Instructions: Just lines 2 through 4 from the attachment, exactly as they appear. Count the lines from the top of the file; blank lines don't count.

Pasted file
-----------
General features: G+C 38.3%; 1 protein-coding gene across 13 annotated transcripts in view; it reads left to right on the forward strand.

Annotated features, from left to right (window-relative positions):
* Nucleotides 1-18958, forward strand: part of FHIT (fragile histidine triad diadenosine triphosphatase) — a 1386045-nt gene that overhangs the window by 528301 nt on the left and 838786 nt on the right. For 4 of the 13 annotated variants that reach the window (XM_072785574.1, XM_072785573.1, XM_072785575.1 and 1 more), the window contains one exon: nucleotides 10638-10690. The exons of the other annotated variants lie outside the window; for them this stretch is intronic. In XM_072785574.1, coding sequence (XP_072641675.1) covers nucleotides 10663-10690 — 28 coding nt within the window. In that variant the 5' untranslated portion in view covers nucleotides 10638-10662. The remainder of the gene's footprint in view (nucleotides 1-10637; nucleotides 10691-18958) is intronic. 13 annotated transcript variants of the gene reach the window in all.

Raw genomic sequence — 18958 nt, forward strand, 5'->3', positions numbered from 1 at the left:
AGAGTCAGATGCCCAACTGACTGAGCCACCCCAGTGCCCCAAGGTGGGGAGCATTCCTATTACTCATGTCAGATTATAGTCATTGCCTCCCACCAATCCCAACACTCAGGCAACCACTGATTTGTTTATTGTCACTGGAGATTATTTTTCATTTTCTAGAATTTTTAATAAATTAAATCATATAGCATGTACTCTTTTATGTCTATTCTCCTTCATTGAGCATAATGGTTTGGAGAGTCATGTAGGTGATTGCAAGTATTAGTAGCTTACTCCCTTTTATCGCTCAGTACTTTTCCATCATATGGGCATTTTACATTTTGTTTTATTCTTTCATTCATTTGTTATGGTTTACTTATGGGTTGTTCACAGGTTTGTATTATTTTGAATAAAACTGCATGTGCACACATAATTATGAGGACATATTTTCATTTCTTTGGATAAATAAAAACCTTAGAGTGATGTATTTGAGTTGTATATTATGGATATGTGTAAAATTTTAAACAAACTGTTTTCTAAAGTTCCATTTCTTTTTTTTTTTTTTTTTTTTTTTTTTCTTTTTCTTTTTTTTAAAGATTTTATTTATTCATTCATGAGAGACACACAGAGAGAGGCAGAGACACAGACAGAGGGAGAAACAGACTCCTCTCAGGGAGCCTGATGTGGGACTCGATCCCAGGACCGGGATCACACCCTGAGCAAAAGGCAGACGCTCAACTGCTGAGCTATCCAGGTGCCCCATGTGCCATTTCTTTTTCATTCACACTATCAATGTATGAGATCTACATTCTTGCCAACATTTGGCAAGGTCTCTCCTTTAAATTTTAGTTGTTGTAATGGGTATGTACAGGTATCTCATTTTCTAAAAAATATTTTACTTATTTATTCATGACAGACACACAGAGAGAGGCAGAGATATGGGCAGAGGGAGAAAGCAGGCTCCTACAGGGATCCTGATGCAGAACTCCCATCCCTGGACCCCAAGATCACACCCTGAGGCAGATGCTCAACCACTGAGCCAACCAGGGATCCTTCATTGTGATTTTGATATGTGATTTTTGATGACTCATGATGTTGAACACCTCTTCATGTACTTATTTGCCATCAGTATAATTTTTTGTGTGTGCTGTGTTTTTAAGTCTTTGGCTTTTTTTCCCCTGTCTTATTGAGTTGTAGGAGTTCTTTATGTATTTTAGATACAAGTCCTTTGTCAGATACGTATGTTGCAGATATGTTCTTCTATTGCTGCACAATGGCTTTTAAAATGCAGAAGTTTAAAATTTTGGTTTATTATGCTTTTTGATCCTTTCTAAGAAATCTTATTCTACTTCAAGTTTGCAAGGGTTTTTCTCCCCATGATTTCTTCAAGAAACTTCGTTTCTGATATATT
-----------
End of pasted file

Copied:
Annotated features, from left to right (window-relative positions):
* Nucleotides 1-18958, forward strand: part of FHIT (fragile histidine triad diadenosine triphosphatase) — a 1386045-nt gene that overhangs the window by 528301 nt on the left and 838786 nt on the right. For 4 of the 13 annotated variants that reach the window (XM_072785574.1, XM_072785573.1, XM_072785575.1 and 1 more), the window contains one exon: nucleotides 10638-10690. The exons of the other annotated variants lie outside the window; for them this stretch is intronic. In XM_072785574.1, coding sequence (XP_072641675.1) covers nucleotides 10663-10690 — 28 coding nt within the window. In that variant the 5' untranslated portion in view covers nucleotides 10638-10662. The remainder of the gene's footprint in view (nucleotides 1-10637; nucleotides 10691-18958) is intronic. 13 annotated transcript variants of the gene reach the window in all.

Raw genomic sequence — 18958 nt, forward strand, 5'->3', positions numbered from 1 at the left: